The incident allegedly happened in February, but the victim only recently came forward.
"It was very inappropriate that's all I can say about that," Wake Forest Care Center Director Terri Allen said. "I can't really tell you what happened."
Allen says she has only worked at the center for three months and didn't hire Brodie.
There are laws regulating who can and can't work at adult care facilities. The Wake Forest Adult Care Center hasn't violated the rules, but a criminal background check may do very little to protect residents.
Allen says the center did a background check, but they didn't find what the ABC11 Eyewitness News I-Team investigation found -- that this isn't Brodie's first brush with the law.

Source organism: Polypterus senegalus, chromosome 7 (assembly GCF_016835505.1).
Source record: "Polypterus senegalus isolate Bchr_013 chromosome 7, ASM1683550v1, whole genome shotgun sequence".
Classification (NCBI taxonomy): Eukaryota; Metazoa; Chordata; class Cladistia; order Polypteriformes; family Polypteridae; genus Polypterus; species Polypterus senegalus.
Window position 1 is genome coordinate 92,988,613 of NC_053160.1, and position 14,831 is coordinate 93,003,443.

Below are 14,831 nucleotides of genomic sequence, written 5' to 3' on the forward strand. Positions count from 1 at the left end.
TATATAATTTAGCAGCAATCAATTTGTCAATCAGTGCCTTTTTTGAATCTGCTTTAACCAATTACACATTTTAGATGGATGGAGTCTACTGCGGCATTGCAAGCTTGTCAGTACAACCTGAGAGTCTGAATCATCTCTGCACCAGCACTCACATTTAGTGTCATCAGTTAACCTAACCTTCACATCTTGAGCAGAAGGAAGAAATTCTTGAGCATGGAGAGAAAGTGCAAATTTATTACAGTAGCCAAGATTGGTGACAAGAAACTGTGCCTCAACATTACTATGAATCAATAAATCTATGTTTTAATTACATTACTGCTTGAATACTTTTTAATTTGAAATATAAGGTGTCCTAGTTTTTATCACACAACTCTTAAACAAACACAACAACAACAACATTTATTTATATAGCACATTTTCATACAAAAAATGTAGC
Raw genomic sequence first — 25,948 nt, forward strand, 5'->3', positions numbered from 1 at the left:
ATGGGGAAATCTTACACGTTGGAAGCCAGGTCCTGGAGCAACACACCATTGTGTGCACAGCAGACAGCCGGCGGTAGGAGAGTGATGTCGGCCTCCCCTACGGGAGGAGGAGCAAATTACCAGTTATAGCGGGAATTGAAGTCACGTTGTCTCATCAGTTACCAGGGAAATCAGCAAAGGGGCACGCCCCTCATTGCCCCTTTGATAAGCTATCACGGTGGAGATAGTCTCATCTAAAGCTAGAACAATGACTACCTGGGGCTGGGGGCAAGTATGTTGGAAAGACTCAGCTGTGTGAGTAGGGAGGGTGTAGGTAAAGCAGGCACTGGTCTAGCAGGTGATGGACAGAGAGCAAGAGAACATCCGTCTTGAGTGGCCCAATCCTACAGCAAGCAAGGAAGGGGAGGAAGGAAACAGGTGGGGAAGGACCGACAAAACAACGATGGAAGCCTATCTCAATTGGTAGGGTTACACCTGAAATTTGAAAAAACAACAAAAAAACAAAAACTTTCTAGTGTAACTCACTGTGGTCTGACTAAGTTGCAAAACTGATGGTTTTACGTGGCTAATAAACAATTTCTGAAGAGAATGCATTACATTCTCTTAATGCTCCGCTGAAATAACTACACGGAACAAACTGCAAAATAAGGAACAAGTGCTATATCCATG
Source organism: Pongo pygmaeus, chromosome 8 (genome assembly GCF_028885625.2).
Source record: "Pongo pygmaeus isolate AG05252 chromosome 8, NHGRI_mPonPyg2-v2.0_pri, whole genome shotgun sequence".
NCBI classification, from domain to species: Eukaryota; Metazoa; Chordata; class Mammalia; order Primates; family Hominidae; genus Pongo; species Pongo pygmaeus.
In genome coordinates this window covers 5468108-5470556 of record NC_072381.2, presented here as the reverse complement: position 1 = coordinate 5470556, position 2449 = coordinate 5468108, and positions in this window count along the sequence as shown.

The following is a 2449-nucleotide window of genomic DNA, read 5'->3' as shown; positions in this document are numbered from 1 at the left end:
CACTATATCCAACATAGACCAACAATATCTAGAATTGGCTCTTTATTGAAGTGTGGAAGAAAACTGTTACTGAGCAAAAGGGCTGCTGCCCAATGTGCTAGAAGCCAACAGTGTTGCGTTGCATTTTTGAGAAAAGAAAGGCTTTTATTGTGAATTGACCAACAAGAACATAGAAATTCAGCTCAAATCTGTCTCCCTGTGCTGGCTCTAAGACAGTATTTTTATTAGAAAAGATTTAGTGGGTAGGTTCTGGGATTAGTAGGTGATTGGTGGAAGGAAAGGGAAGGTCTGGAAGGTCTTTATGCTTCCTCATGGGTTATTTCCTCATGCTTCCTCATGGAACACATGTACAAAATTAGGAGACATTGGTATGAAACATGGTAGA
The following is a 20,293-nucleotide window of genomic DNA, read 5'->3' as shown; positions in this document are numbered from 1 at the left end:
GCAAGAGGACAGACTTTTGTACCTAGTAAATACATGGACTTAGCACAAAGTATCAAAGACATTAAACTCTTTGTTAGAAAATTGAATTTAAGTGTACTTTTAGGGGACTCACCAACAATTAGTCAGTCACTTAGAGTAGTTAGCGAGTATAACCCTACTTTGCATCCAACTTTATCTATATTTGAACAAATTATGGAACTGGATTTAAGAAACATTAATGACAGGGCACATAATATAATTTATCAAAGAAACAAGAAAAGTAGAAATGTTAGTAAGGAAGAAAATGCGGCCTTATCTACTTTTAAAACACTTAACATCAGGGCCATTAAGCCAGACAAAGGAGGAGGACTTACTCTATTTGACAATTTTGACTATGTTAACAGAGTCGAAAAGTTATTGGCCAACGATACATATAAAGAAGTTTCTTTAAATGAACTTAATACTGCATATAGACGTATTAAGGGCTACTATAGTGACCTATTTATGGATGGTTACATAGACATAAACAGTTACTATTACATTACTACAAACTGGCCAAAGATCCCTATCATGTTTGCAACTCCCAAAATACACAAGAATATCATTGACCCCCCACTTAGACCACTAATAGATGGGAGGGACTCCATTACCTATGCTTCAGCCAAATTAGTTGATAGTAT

His most recent offense in 2008 was a traffic violation, but his rap sheet also includes misdemeanor simple assault and an assault with a deadly weapon charge dating back to 1986.
"You don't hire anybody with a felony, you try not hire anybody that's got an assault, you have to be real careful he had nothing that I knew of," Allen said.
State officials tell ABC11 the law only requires rest homes to conduct background checks. The state also keeps a registry of healthcare workers accused of neglect and abuse.
In Brodie's case, there were no red flags, according to the law. So it's up to private center's like the Wake Forest center to decide who to hire.
Allen says the alleged victim is okay, but she fired Brodie after an internal investigation. She says it was an unexpected decision along with the surprising allegation against one of her most trusted employees.
"We could depend on him for anything this was way out of character," Allen said.
Brodie is currently in jail and scheduled to appear in court next month.